Sheets on the other hand is a horse at 6-1, 220. At first I thought the fact that he threw over 200 innings for 3 years in a row at such a young age would come back to bite him on the ass. However, I think he has the right body structure to handle it.
I haven't seen Ben pitch too often, so I can't really comment on what his pitching syle is and what makes it effective. I can only speculate based on his games being consistant last season.


160? Maybe three years ago he was 160. He's listed at 190 on every site I can find.

I wonder if there's any truth to the idea that slimmer pitchers are more injury prone.
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Postby Fireball Express » Fri Nov 26, 2004 1:04 am

I think you're right. That was probably an old weight (source:CBS). He still looks kinda lanky. Still this all bodes well for Ollie and reinforces my belief that he'll be a stud over at least the next few years.
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Postby Mookie4ever » Fri Nov 26, 2004 8:22 am

GotowarMissAgnes wrote:
Mookie4ever wrote:Once a 200K pitcher always a 200K pitcher?

Ask Zito and Loaiza.

There is some risk with Ollie. He had no control and couldn't hit the broad side of a barn last year. He had a 5.49 ERA and a 1.632 WHIP in 2003. He could lose it again because he was never known for his control.

That being said, I'm a big Ollie fan and think that he will be a good one to keep.


Last year? He had a 4/1 K/BB ratio and 3.5 BB per 9 innings. That's pretty damn good control for a 22 year old. And I'm not sure where his reputation for no control comes from, because it sure isn't in any of his minor league numbers.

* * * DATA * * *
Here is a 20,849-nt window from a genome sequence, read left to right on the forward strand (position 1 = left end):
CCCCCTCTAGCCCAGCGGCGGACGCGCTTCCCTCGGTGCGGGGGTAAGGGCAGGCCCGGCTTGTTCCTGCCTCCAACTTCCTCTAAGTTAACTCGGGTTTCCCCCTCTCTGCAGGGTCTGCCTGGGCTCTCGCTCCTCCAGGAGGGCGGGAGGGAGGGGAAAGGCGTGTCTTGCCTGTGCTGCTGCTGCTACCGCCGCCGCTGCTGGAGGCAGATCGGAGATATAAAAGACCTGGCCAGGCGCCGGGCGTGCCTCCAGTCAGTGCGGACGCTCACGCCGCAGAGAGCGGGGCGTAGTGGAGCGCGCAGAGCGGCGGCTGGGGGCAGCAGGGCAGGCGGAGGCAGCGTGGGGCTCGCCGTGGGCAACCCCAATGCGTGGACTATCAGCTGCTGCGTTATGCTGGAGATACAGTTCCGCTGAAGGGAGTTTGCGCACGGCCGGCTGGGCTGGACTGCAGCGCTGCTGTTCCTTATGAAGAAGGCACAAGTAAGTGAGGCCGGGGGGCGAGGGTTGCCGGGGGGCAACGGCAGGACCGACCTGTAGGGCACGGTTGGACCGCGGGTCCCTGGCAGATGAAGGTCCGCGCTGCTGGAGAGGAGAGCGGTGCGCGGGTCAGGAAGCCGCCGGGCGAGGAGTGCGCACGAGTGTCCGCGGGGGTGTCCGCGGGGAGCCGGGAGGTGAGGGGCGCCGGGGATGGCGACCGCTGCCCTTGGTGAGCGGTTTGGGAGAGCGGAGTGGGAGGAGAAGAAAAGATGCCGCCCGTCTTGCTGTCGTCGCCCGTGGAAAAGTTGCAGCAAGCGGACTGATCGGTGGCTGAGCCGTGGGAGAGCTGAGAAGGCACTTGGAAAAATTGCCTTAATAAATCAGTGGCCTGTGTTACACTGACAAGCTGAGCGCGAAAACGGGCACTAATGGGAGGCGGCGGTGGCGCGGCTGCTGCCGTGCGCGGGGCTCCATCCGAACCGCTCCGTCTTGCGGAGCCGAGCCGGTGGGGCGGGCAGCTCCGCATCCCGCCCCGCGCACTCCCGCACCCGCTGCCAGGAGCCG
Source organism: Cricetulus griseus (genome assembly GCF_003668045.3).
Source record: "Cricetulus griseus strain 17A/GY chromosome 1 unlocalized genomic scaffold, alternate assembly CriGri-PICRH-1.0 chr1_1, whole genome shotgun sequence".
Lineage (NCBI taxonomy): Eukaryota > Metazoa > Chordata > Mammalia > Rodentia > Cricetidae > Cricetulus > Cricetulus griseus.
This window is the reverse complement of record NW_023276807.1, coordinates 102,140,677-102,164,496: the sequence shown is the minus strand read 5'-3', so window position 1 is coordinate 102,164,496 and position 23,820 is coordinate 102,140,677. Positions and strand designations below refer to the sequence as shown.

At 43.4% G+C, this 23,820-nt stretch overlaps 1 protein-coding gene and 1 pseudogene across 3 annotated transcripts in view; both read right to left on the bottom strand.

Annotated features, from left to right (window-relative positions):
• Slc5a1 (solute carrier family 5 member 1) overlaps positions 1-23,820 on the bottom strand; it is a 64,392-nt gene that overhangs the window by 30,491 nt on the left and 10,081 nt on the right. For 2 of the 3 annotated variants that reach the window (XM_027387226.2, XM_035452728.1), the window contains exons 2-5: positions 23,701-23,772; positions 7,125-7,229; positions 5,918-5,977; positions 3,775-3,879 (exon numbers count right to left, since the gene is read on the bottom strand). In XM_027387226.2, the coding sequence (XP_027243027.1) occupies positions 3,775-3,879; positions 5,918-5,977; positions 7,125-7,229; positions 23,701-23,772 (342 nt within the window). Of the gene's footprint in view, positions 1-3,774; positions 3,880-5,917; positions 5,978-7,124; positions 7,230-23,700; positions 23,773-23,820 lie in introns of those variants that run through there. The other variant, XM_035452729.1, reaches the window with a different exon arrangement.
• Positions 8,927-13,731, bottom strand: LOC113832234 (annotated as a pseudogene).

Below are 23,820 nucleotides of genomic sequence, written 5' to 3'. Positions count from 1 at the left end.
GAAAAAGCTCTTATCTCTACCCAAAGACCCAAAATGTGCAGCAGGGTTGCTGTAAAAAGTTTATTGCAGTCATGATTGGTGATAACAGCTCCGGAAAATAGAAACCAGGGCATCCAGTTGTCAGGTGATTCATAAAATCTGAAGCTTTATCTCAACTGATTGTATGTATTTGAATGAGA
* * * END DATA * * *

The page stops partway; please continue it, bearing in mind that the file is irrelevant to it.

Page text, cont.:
Are you sure about that? Granted, as a young man, he has not had a lot of minor league experience but his control has been all over the place.

This is his BB/9

2001 A 7.64
2002 A 6.66
2002 AA 4.30
2002 MLB 7.10
2003 AAA 8.31
2003 SD 8.94
2003 Pit 10.17

and his WHIP has bounced everywhere from 1.17 to 1.65.

He has not been the epitome of control. His stuff has never been questioned just his control. He could regress, but I would bet that he doesn't.
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Postby GotowarMissAgnes » Fri Nov 26, 2004 9:08 am

Your numbers are VERY different from the ones I'm looking at. Combining data from all levels for a year, his bb/9 looks like this:

1999: 5.1
2000: 3.4
2001: 3.9
2002: 4.9 (this was when he jumped from A to AA to MLB)
2003: 4.6
2004: 3.7

http://www.tsn.ca/mlb/teams/player_bio. ... ubName=PIT

I don't know who has the right source. But, in the numbers I'm looking at, two of his highest ones are rookie ball and the year he jumped from A to the majors. Other than that I see a guy he his pretty consistently in the 3.5 to 4.5 walks per 9. Those are still a little high, though not nearly as high as the numbers you gave.
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Postby Mookie4ever » Fri Nov 26, 2004 10:40 am

oops - too early for me. I was looking at h/9

http://www.thebaseballcube.com/profiles/PE/tbc20147.asp

Still, with a 1.63 WHIP in 2003 you can't exactly say that he was a control pitcher.
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Postby GotowarMissAgnes » Fri Nov 26, 2004 2:01 pm

Mookie4ever wrote:oops - too early for me. I was looking at h/9

http://www.thebaseballcube.com/profiles/PE/tbc20147.asp

Still, with a 1.63 WHIP in 2003 you can't exactly say that he was a control pitcher.


But, WHIP isn't so much about control as it is about hits. Look at his annual H/9

2004: 145 in 196 IP
2003: 129 in 126 IP
2002: 118 in 161 IP
2001: 129 in 154 IP

The one that looks odd there is 2003, so I'm inclined to think defense or luck explained the jump. And most of that WHIP jump is explained by hits. His BB/9 rose 0.6 but his H/9 rose 2.4.

All in all, I think it's 2003 that looks to be the odd year. Other than that, Ollie's has very good control for a young pitcher. I think Ollie's looking a lot like a shorter version of RJ early in his career--a little high on the walks, but pretty unhittable. Of course, Ollie's doing it in the majors while Randy was still in the minors at this age.